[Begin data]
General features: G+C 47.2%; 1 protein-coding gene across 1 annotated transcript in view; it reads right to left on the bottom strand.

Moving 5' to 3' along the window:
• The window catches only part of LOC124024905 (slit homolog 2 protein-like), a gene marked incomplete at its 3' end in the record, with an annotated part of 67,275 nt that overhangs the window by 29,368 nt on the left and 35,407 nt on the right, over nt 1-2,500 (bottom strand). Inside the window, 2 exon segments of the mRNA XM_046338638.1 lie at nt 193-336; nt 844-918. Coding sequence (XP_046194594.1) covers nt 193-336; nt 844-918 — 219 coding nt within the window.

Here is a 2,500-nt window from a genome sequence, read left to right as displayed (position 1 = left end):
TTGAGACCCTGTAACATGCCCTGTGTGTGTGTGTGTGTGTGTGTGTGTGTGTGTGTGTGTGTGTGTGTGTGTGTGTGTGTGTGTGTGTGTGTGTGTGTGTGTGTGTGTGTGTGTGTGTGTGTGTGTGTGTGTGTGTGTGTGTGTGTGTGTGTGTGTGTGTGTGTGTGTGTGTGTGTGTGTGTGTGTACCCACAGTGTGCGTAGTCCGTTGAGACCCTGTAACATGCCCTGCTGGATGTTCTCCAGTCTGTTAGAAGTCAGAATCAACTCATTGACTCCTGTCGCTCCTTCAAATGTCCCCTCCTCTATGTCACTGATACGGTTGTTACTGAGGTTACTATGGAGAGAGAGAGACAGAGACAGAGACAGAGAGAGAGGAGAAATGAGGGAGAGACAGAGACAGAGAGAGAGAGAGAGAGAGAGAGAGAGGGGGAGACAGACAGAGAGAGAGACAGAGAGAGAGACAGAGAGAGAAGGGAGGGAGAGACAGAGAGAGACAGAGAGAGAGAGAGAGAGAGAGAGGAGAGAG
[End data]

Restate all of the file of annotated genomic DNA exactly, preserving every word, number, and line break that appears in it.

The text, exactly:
General features: G+C 47.2%; 1 protein-coding gene across 1 annotated transcript in view; it reads right to left on the bottom strand.

Moving 5' to 3' along the window:
• The window catches only part of LOC124024905 (slit homolog 2 protein-like), a gene marked incomplete at its 3' end in the record, with an annotated part of 67,275 nt that overhangs the window by 29,368 nt on the left and 35,407 nt on the right, over nt 1-2,500 (bottom strand). Inside the window, 2 exon segments of the mRNA XM_046338638.1 lie at nt 193-336; nt 844-918. Coding sequence (XP_046194594.1) covers nt 193-336; nt 844-918 — 219 coding nt within the window.

Here is a 2,500-nt window from a genome sequence, read left to right as displayed (position 1 = left end):
TTGAGACCCTGTAACATGCCCTGTGTGTGTGTGTGTGTGTGTGTGTGTGTGTGTGTGTGTGTGTGTGTGTGTGTGTGTGTGTGTGTGTGTGTGTGTGTGTGTGTGTGTGTGTGTGTGTGTGTGTGTGTGTGTGTGTGTGTGTGTGTGTGTGTGTGTGTGTGTGTGTGTGTGTGTGTGTGTGTGTGTACCCACAGTGTGCGTAGTCCGTTGAGACCCTGTAACATGCCCTGCTGGATGTTCTCCAGTCTGTTAGAAGTCAGAATCAACTCATTGACTCCTGTCGCTCCTTCAAATGTCCCCTCCTCTATGTCACTGATACGGTTGTTACTGAGGTTACTATGGAGAGAGAGAGACAGAGACAGAGACAGAGAGAGAGGAGAAATGAGGGAGAGACAGAGACAGAGAGAGAGAGAGAGAGAGAGAGAGAGGGGGAGACAGACAGAGAGAGAGACAGAGAGAGAGACAGAGAGAGAAGGGAGGGAGAGACAGAGAGAGACAGAGAGAGAGAGAGAGAGAGAGAGGAGAGAG